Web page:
A new oral history of the Ocean Ranger disaster is based on interviews with those closely involved. This was a working class, blue-collar disaster,' says the author. I wanted those people to speak.'
A book that exposes the human and emotional costs of the 1982 Ocean Ranger disaster - and sent its young author on a heart-rending journey - will be in stores early next month.
"Rig: An Oral History of the Ocean Ranger Disaster," is not a history book. It doesn't seek to shine a new light on why the rig toppled and sank. It's about memory and raw emotion, and about informing a new generation about the indelible mark the disaster has left on our collective psyche, says author Mike Heffernan.
"It's a snapshot of people's lives, and what they went through because of the sinking of the Ocean Ranger," says Heffernan, 30, a resident of St. John's.
"Rig" is published by Creative Book Publishing, and is Heffernan's first non-fiction book. It's been two years in the making, and came about because of Heffernan's family connection to the Ocean Ranger. His father's first cousin, Ron Heffernan, died in the disaster, and his body was one of only 22 recovered.
"I wanted to know who he was. When Ron Heffernan died it didn't impact me in any way, but over time his death had a major influence on the direction I took my life," the author says.
Each chapter is based on an interview he did with either a rig worker, family member of a victim, emergency responder, priest, government official or news reporter. There are 36 in all. From those interviews, Heffernan wrote what he calls self-contained narratives, similar to a short story of roughly 2,000 words each.
In the days leading up to the 25th anniversary of the event, in February 2007, Heffernan wrote a short story about the disaster. After that, he became consumed by the incident and decided to do more.
"I didn't do this to sell books. I did this because I had to do it," he says.
Don't expect new revelations about the design and construction flaws that contributed to the sinking, or first-time accounts about the lack of proper safety training, survival suits and equipment. That's all been probed and highly publicized.
Instead, Heffernan wanted to put a human face on the tragedy, and sought to accomplish that by talking with people like Gary Wall, a wireline operator who left the Ocean Ranger the day before it sank.
"I got the 'why me?' syndrome," Walls says in a chapter called The 85th Man.
"I thought, 'Why wasn't I out there? How come I was so lucky and no one else was?' I still thank God every day for being alive."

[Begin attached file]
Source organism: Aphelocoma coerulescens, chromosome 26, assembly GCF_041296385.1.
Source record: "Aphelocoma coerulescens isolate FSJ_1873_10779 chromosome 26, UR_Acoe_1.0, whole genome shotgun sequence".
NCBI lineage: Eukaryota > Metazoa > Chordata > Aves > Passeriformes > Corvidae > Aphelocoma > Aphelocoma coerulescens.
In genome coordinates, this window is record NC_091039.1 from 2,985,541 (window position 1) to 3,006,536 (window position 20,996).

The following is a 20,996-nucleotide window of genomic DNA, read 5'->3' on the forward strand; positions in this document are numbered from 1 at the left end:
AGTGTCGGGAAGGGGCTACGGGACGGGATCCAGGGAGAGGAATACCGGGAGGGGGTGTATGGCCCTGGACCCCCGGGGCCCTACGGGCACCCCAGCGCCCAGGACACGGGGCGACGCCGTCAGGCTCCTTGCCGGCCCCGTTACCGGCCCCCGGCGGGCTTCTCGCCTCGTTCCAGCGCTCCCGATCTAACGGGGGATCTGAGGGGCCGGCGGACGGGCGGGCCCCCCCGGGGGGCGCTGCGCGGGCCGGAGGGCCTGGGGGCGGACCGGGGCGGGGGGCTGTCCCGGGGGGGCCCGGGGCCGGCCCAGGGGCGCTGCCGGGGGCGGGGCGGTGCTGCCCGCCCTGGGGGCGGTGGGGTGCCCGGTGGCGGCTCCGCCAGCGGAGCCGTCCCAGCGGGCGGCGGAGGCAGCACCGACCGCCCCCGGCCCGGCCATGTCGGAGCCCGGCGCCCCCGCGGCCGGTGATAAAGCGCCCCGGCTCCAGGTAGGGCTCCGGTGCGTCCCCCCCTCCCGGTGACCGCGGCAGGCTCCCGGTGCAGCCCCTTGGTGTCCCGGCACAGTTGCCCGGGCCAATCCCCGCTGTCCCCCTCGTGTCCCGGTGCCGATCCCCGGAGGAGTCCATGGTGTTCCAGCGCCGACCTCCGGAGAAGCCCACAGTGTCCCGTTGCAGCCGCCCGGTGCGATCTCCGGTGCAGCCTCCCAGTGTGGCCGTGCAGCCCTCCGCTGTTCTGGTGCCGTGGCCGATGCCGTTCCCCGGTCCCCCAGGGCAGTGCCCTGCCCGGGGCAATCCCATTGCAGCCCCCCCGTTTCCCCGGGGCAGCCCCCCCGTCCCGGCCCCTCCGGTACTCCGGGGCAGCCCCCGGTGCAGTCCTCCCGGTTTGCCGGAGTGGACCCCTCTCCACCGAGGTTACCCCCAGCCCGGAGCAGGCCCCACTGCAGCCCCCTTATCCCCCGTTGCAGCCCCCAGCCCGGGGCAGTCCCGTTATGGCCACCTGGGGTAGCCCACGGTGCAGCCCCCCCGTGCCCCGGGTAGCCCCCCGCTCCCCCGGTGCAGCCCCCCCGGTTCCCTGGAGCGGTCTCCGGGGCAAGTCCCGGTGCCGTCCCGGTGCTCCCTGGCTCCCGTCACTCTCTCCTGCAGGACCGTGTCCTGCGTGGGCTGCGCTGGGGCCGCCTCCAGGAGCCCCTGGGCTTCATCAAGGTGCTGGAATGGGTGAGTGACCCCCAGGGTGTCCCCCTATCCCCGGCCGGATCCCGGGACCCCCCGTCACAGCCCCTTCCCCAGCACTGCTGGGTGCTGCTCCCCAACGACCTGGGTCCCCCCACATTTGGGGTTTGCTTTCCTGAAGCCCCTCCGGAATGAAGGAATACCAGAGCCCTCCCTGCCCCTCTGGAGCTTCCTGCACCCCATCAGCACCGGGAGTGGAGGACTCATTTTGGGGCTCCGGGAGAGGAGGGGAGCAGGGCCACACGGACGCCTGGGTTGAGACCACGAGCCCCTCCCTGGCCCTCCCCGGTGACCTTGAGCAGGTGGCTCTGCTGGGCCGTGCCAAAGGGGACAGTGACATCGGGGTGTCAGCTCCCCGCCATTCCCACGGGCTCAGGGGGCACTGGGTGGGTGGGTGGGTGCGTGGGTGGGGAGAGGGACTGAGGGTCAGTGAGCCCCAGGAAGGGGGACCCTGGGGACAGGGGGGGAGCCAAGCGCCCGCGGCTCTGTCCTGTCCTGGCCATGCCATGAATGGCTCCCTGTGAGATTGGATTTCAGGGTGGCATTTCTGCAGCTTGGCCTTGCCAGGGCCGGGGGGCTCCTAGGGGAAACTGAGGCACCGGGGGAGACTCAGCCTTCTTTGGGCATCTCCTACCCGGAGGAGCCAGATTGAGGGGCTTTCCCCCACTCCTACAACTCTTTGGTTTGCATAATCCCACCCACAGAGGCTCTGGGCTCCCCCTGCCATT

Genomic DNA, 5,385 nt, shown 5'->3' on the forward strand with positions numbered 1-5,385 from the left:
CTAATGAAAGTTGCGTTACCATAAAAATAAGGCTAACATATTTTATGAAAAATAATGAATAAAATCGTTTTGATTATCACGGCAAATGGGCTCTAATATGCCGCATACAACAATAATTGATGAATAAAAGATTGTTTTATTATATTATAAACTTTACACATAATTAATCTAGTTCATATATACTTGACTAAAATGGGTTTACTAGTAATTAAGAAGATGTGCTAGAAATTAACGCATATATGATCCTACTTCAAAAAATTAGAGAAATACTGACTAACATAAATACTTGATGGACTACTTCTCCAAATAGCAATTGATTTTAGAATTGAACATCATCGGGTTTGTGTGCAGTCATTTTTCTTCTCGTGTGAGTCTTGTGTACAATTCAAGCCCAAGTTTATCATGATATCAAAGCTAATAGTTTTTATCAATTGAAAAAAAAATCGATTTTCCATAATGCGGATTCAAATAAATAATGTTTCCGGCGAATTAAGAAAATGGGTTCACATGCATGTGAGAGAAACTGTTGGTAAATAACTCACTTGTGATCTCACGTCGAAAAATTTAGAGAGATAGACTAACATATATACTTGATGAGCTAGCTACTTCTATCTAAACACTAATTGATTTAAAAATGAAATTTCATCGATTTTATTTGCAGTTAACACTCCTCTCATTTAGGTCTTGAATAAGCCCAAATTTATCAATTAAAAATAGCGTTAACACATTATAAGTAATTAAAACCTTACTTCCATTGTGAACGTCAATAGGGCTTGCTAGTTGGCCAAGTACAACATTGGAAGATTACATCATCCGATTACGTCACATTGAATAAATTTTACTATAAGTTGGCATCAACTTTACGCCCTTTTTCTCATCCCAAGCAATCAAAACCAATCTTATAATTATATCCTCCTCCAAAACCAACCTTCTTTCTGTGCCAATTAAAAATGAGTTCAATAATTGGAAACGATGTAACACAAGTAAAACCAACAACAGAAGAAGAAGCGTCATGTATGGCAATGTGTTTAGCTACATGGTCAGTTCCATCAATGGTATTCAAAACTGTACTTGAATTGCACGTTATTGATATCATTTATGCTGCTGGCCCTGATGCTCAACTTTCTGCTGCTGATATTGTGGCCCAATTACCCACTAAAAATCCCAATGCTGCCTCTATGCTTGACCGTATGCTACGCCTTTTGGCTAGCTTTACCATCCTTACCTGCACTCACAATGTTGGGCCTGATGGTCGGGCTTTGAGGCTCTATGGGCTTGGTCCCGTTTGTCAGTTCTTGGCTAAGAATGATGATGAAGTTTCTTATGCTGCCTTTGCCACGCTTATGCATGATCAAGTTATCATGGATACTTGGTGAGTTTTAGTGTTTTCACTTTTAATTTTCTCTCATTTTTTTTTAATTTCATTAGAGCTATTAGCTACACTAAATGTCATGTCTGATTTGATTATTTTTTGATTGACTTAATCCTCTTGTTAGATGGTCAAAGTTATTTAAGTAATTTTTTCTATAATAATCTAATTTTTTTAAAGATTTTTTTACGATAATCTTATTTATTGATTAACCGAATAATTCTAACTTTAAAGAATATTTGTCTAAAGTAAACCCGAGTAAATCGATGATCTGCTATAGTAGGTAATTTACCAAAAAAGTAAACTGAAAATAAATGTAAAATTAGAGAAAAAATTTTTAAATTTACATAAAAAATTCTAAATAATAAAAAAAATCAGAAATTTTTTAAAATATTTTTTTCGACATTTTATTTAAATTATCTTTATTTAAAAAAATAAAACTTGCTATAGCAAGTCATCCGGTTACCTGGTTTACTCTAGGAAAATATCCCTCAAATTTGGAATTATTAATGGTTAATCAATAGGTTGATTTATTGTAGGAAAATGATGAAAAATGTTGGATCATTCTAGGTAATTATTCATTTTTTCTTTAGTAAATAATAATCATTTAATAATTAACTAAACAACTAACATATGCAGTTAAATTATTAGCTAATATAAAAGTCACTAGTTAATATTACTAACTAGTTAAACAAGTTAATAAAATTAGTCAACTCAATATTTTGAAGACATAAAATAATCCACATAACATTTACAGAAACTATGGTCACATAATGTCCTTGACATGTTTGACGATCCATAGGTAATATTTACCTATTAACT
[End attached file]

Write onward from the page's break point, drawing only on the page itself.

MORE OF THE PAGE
There are heart-wrenching stories about wives who had their lives turned upside down, about children who became orphans, about mothers who fought for answers and justice, and former crewmembers who hated the working conditions, quietly living in fear for their safety, but carrying on because of the high wages.
Some spoke of being hired "off the street" without any formal training or experience, while others expressed disdain for the arrogance displayed by some of the Americans onboard the rig.
"They thought they were well over our heads," crane operator John Crowe stated.
Those who took part in futile rescue efforts also remain haunted by the images they witnessed.
"As we got closer, we started to come upon sparkles in the water. The realization then hit us that those were lifejackets and men floating just below the surface - dead," said Patrick Fahey, second mate aboard the Nordertor, a supply vessel on standby duty at another rig in the area that night.
Heffernan's research included nearly 50 interviews, but only those from the "working class" made it into the book.
"This was a working class, blue-collar disaster. I wanted those people to speak. I didn't wan the elites. I didn't want the (then-energy minister) Tom Marshalls and Alex Hickmans, the guy who headed the royal commission. They were the elites and I didn't want them in there. I wanted to speak to the emotional cost of this disaster to the community," he says.
At first, Heffernan was uncertain that people would want to dredge up the past. But he was pleasantly surprised.
"People were very receptive. They wanted to talk," he said.
In addition to interviews, Heffernan immersed himself in news coverage from the period. Eventually, it took an emotional toll.
"Grief has a way of attaching itself to people. As I went along and I was watching documentaries on the Ocean Ranger, I'd start to cry. I'd ask myself, why am I crying?"
He said the most difficult interview was with his second cousin, Elaine, Ron Heffernan's sister. They were living together at the time of the tragedy, and Elaine, a single mother, was devastated by her brother's death.
The experience has strengthened the bond between Heffernan and his five-year-old daughter, Anja.
"I think about the emotions my daughter would feel if I was stolen from her, because these guys were stolen from their families," he says.
Some facts about the Ocean Ranger, a self-propelled semi-submersible offshore drilling rig that sank on the Grand Banks on Feb. 15, 1982:
All 84 crew, 56 of whom were Newfoundlanders, perished. Only 22 crew members' bodies were recovered.
A subsequent royal commission determined that "horrendous labour conditions" and design flaws made the disaster inevitable.
The rig began drilling the Hibernia field on contract between Mobil Oil Canada, the operator of the Hibernia Consortium, and ODECO Drilling of Canada in November 1980.
The Ocean Ranger sank during a fierce winter storm in the North Atlantic, roughly 175 nautical miles east of St. John's.